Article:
Arkansas is the perfect place to try out this new health trend. Read all about the what, why, where and how here.
by John Tarpley
ARKANSAS TRAVELERS HOME OPENER
7:10 p.m., Dickey-Stephens Park. $6-$12.
All right, let's not sugar-coat it: As of press time, our Travs are sucking. Like, "Seattle Mariners sucking." The team is 0-4 with a (get your Google ready) Bill Bergen-like combined batting average of .217, leaving the team firmly in the bottom slot in Texas League rankings. It's not the way you'd want to start a season, but we'll give the club a break and chalk up part of its failure to launch on the fact that they've been on the road. Thursday, however, marks the season home opener when the Travs take the field against the Midland RockHounds, the league's leaders with a perfect season in four games. Sure, it would be great, heartwarming stuff to see the Travs deliver their first win of the season in their first home game, but take it from a Cubs fan who's too familiar with baseball futility: Drowning your disappointment in beer and Crayola-yellow nacho cheese isn't that bad a consolation prize.
BRITISH SEA POWER
9 p.m., Stickyz. $10.
Since turning ears towards the pastoral, northwestern county of Cumbria in 2003 with the debut, "The Decline of British Sea Power" (how's that for an amazing album title?), the lads of British Sea Power have released albums and EPs at a steady tack, each more or less widely acclaimed if not raved about and pored over. The band's millennial post-punk has elicited broad comparisons to, curiously, Manc greats Joy Division, although, to these Amurcan ears, it's patently UK guitar rock, fey and dramatic. It's a sound that's easy to admire but tough to gush over. Chalk it up, in part, to the band's stage-crowding size, its affinity for the anthemic and its style in general (pixie-haired girl playing violin, wearing leggings on her arms: check), which pushes them into the same weight class as Arcade Fire, Broken Social Scene or fellow Brits Pulp — all great bands that few, if any, comparable acts can run with. Live, British Sea Power is a monster. The night's bill is rounded out with A Classic Education, from Bologna, Italy, and Oklahoman peppy-pop experimentalists Colourmusic.
8 p.m., Maxine's, Hot Springs. $30 adv., $35 d.o.s.
The last time Bobby Rush was in Hot Springs, Maxine's was treated to a stripped-down show from the master of dirty, horny blues. Jheri-curled Rush told stories about growing up in Homer, La., and Pine Bluff between expertly-plucked acoustic tracks taken, largely, from his great 2007 return to back-porch blues, "Raw." (Also: Samuel L. Jackson himself was tucked into a corner for the set.) But this time around, he's bringing the whole gang of backup bluesmen and returning the former brothel to its dirty past. Expect Bobby Rush to windhump his way through a set of ecstatic, X-rated songs between a pair of jiggly-assed backup dancers. If you're lucky, he'll rip into rap music: "Rappers stole that shit from me and James Brown!" It's one part Rudy Ray Moore and one part "I Feel Good" with a fat Larry Flynt streak right down the middle. And it's just about one of the most fun shows you'll see anywhere. Bores, dullards and drags go elsewhere.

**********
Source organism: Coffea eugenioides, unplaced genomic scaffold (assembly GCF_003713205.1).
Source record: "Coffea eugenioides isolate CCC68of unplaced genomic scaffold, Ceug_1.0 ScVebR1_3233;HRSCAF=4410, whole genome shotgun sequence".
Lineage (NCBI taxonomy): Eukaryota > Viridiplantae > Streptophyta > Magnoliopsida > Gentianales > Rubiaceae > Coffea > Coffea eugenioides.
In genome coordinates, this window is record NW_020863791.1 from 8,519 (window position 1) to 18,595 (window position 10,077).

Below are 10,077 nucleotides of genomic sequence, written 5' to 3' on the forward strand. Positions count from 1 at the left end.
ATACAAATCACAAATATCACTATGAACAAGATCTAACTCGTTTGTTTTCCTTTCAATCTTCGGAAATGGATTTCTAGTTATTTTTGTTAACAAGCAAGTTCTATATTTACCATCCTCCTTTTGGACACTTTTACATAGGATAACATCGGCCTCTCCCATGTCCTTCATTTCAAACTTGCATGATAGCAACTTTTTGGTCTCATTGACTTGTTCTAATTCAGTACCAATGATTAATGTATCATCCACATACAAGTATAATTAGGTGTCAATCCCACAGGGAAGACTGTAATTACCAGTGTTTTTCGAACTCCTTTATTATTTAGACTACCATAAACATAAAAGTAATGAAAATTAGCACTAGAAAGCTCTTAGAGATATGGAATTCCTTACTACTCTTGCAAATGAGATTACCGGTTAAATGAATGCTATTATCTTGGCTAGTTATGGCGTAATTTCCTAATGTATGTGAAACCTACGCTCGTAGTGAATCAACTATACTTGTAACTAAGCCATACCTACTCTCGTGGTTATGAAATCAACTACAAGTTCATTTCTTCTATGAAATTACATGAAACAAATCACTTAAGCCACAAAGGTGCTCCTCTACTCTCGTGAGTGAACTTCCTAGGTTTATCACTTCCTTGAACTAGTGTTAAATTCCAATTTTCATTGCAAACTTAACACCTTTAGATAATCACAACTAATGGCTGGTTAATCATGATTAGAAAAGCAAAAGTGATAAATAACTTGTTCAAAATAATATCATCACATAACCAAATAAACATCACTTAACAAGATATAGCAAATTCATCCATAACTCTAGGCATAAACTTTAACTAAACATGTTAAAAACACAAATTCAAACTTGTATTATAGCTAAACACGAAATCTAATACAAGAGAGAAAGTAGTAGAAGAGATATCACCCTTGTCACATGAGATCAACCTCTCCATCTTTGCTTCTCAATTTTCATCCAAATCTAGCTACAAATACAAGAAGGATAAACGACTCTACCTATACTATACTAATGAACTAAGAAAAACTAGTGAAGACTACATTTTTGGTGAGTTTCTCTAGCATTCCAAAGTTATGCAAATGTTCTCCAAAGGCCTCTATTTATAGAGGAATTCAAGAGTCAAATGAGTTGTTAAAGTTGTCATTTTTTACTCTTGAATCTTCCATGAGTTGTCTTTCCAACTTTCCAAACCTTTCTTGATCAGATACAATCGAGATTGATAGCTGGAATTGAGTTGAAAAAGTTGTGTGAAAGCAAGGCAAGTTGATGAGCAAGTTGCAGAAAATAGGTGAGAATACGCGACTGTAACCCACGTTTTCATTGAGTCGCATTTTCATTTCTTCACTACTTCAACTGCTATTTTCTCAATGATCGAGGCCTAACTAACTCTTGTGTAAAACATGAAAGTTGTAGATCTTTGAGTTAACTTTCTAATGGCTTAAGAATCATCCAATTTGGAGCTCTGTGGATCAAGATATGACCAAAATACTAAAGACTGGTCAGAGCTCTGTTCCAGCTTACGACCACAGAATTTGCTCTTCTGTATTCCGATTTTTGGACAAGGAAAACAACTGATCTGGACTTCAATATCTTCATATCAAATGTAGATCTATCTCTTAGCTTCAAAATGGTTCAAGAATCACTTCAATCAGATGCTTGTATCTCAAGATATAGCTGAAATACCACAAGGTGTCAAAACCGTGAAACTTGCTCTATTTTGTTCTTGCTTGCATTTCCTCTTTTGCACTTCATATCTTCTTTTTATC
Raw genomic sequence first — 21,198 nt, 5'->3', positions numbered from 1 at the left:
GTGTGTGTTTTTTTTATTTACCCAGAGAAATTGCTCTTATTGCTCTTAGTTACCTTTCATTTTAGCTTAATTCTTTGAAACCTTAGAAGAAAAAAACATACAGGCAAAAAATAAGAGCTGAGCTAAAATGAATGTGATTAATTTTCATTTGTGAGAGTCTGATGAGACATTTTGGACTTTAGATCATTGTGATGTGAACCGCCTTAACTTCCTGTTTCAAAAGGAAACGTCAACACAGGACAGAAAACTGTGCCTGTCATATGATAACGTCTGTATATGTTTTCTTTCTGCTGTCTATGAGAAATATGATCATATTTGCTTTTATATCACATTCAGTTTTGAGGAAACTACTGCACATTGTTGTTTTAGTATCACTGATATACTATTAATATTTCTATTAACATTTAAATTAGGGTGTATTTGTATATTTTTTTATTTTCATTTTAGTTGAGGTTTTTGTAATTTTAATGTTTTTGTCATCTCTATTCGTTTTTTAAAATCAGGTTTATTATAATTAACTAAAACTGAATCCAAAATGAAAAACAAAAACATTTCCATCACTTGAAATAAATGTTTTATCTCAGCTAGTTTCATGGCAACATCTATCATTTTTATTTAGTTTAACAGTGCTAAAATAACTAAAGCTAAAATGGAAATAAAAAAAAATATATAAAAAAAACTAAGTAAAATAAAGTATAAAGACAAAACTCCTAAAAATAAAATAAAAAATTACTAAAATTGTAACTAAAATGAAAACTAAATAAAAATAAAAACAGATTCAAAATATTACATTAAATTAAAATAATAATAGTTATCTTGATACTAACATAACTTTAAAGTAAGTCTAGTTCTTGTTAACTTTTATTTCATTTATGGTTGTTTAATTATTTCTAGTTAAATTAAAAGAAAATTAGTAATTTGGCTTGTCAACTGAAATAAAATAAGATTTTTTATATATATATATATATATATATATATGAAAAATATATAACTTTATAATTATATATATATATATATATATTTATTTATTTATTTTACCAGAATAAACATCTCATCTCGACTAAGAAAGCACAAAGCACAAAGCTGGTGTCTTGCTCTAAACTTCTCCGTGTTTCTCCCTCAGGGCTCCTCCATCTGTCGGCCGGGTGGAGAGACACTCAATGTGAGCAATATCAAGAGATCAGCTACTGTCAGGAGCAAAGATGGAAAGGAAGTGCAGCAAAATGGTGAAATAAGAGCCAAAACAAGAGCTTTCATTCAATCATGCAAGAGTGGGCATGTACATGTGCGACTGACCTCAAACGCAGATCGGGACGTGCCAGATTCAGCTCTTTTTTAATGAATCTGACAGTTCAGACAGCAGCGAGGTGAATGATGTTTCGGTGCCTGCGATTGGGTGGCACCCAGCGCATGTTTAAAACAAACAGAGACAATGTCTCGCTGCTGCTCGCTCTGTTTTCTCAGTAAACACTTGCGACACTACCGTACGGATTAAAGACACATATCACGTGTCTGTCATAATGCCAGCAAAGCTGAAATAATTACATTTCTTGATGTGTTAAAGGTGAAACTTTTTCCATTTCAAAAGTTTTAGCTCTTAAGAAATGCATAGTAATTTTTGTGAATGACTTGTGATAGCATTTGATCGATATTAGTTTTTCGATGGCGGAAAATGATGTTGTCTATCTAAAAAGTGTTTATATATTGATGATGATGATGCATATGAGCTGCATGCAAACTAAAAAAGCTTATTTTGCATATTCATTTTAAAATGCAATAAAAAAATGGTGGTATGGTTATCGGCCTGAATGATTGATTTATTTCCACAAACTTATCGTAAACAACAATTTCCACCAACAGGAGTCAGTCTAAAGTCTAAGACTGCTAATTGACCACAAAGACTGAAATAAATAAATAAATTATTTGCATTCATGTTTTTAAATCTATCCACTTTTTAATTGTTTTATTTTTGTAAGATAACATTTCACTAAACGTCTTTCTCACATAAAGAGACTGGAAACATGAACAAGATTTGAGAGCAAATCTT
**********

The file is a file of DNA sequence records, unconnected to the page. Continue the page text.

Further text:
ARKANSAS SYMPHONY ORCHESTRA: 'PICTURES AT AN EXHIBITION'
8 p.m., Robinson Center Music Hall. $14-48.
Conductor Philip Mann will bring his first season with the Arkansas Symphony Orchestra to a close with "Pictures at an Exhibition," a three-piece program culminating with the composition by Russian innovator Modest Mussorgsky that lends its name to the night. While considered his greatest work for piano (and a high benchmark for expert pianists), the suite will get the full orchestral treatment as arranged by Maurice Ravel. The night opens with an early work by Ravel, "Minuet Antique," written when the French romanticist was a ripe 20 years old. Mozart's famous sonata, "Symphony No. 36" (otherwise known as the "Linz Symphony"), also features. The ASO officially closes out its season the following day, Sunday, April 17, with a 3 p.m. matinee.
10 a.m., Wildwood Park for the Arts. $5-$10.
n Arkansas has been sprung for spring for the last three weeks and now, between baseball season kicking off and Wildwood's "Blooms!" Festival, it's in full effect. This year, the annual festival promises a slate of garden parties: one 1920s themed, one "Storybook Garden Party" presented by the Laman Library for the kids and a "Rockin' the Suburbs" garden party, featuring croquet and bocce ball. The park will also offer demonstrations from horticulturists and florists, a champagne stroll in the lakeside Butler Arboretum (designed by P. Allen Smith) and live music from Lark in the Morning, The Muses, Dave Rogers Trio and the Arkansas Symphony Orchestra's youth ensemble, Forte. The next day, Sunday, April 17, Bob Dorough (the man behind the music of "Schoolhouse Rock!") performs an afternoon matinee at 3:30 p.m. Expect food, sodas and adult drinks, games and flowers as far as you can see.